Ethics Complaints Against Trump Attys Are Likely A Dead End


Professor Bruce Green shared his expert opinion on the legal ethics surrounding the cases filed by President Trump’s lawyers, regarding election vote counts, with Law360.

Even in this era of extreme political polarization, don’t hold your breath waiting for attorney ethics enforcers to target President Donald Trump’s lawyers for trying to overturn Joe Biden’s election win in court.

Despite plenty of criticism in the profession of wild claims from Rudy Giuliani and others that a vast Democratic fraud “flipped” the election for Biden, bar counsels are, as a rule, loath to police attorney speech — even when hyperbole veers into spurious attacks and conspiracy mumbo-jumbo.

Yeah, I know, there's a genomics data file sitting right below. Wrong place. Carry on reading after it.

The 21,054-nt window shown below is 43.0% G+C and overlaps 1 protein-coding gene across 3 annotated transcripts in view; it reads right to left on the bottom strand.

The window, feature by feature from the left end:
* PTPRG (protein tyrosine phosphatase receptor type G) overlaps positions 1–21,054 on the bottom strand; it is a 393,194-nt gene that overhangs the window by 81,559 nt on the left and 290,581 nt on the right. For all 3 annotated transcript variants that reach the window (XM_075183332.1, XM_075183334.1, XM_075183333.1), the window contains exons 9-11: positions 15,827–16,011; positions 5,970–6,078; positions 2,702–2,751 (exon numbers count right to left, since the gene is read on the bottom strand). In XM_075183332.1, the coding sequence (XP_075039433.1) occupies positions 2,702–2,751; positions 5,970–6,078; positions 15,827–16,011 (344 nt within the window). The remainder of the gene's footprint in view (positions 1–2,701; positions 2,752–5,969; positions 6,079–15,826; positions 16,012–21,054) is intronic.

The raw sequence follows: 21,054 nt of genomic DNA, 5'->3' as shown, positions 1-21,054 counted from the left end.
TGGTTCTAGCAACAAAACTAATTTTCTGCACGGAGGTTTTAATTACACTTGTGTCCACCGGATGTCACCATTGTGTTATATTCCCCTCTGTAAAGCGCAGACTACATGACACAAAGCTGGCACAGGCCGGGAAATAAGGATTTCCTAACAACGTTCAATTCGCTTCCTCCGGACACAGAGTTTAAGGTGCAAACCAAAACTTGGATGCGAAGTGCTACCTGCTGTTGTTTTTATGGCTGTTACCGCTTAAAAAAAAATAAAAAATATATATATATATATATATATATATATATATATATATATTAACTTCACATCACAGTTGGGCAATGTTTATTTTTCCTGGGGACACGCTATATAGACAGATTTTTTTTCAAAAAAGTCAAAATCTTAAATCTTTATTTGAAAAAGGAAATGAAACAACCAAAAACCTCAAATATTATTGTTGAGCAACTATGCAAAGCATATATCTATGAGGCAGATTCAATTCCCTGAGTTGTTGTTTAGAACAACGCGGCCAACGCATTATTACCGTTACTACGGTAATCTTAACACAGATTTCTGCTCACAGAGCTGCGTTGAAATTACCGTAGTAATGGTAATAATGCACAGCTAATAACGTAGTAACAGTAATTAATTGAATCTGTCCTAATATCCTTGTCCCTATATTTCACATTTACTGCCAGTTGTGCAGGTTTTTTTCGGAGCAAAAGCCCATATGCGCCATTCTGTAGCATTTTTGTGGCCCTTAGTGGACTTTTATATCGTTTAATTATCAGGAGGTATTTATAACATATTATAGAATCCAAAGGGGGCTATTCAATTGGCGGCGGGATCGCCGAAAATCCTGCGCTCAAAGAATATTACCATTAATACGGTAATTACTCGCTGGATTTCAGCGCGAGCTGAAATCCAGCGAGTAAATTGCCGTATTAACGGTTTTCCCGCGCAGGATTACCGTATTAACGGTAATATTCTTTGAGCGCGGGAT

Bar counsels, who run the offices that prosecute ethics cases, typically focus on concrete instances of clients harmed by lawyer malfeasance. They are highly resistant to charging any lawyer pressing a political agenda for a willing client, inside or outside of court.

Bruce Green, who directs the Louis Stein Center for Law and Ethics at Fordham University School of Law, noted that Judge Brann’s sharp dismissal of the Pennsylvania case didn’t mention a Rule 11 violation, referring to the rule requiring lawyers to investigate a claim and obtain evidence before filing a case. State court judges hearing other Trump challenges have not deemed the cases frivolous or filed in bad faith, nor have they raised the issue of sanctions against Trump lawyers.

That constitutes an “implicit finding” that the suits, filed under tight deadlines after a close election, met at least a minimum standard of validity for the judges, Green said. That judicial review also took the onus off bar counsels who might feel to pursue an ethics case.

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